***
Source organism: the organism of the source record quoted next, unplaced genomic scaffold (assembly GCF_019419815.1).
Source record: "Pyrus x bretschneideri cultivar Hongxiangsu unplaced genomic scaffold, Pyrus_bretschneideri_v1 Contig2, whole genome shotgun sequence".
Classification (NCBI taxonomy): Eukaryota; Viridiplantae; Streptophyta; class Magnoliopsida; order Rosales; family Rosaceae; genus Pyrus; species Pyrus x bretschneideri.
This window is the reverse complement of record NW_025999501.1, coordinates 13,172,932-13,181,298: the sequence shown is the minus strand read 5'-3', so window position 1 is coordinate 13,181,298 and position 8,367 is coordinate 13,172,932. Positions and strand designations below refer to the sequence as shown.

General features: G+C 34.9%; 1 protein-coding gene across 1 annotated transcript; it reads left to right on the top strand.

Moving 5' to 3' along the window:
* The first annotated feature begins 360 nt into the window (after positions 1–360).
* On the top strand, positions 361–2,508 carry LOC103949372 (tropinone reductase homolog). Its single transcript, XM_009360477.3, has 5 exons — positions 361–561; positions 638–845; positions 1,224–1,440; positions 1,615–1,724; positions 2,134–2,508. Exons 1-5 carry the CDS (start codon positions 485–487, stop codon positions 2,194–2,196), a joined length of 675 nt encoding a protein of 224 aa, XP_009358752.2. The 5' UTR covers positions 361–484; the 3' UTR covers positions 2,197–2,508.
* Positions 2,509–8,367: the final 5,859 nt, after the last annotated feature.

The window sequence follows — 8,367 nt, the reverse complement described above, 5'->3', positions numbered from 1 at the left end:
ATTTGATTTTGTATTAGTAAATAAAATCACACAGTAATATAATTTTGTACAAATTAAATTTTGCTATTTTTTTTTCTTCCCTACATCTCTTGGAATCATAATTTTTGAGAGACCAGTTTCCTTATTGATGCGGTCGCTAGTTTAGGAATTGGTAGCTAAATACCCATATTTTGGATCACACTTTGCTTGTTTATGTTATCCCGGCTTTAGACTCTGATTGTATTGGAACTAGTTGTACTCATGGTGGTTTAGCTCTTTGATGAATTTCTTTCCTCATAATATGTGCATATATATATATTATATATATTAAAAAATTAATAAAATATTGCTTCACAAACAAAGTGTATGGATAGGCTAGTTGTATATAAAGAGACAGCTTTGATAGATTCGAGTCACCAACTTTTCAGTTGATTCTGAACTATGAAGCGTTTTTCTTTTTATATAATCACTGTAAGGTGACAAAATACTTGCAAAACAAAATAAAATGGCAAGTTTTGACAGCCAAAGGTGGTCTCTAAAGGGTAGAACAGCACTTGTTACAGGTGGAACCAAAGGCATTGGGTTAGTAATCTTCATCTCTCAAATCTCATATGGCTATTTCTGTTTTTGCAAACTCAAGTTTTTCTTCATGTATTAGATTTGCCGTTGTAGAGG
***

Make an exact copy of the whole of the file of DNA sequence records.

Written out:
Source organism: the organism of the source record quoted next, unplaced genomic scaffold (assembly GCF_019419815.1).
Source record: "Pyrus x bretschneideri cultivar Hongxiangsu unplaced genomic scaffold, Pyrus_bretschneideri_v1 Contig2, whole genome shotgun sequence".
Classification (NCBI taxonomy): Eukaryota; Viridiplantae; Streptophyta; class Magnoliopsida; order Rosales; family Rosaceae; genus Pyrus; species Pyrus x bretschneideri.
This window is the reverse complement of record NW_025999501.1, coordinates 13,172,932-13,181,298: the sequence shown is the minus strand read 5'-3', so window position 1 is coordinate 13,181,298 and position 8,367 is coordinate 13,172,932. Positions and strand designations below refer to the sequence as shown.

General features: G+C 34.9%; 1 protein-coding gene across 1 annotated transcript; it reads left to right on the top strand.

Moving 5' to 3' along the window:
* The first annotated feature begins 360 nt into the window (after positions 1–360).
* On the top strand, positions 361–2,508 carry LOC103949372 (tropinone reductase homolog). Its single transcript, XM_009360477.3, has 5 exons — positions 361–561; positions 638–845; positions 1,224–1,440; positions 1,615–1,724; positions 2,134–2,508. Exons 1-5 carry the CDS (start codon positions 485–487, stop codon positions 2,194–2,196), a joined length of 675 nt encoding a protein of 224 aa, XP_009358752.2. The 5' UTR covers positions 361–484; the 3' UTR covers positions 2,197–2,508.
* Positions 2,509–8,367: the final 5,859 nt, after the last annotated feature.

The window sequence follows — 8,367 nt, the reverse complement described above, 5'->3', positions numbered from 1 at the left end:
ATTTGATTTTGTATTAGTAAATAAAATCACACAGTAATATAATTTTGTACAAATTAAATTTTGCTATTTTTTTTTCTTCCCTACATCTCTTGGAATCATAATTTTTGAGAGACCAGTTTCCTTATTGATGCGGTCGCTAGTTTAGGAATTGGTAGCTAAATACCCATATTTTGGATCACACTTTGCTTGTTTATGTTATCCCGGCTTTAGACTCTGATTGTATTGGAACTAGTTGTACTCATGGTGGTTTAGCTCTTTGATGAATTTCTTTCCTCATAATATGTGCATATATATATATTATATATATTAAAAAATTAATAAAATATTGCTTCACAAACAAAGTGTATGGATAGGCTAGTTGTATATAAAGAGACAGCTTTGATAGATTCGAGTCACCAACTTTTCAGTTGATTCTGAACTATGAAGCGTTTTTCTTTTTATATAATCACTGTAAGGTGACAAAATACTTGCAAAACAAAATAAAATGGCAAGTTTTGACAGCCAAAGGTGGTCTCTAAAGGGTAGAACAGCACTTGTTACAGGTGGAACCAAAGGCATTGGGTTAGTAATCTTCATCTCTCAAATCTCATATGGCTATTTCTGTTTTTGCAAACTCAAGTTTTTCTTCATGTATTAGATTTGCCGTTGTAGAGG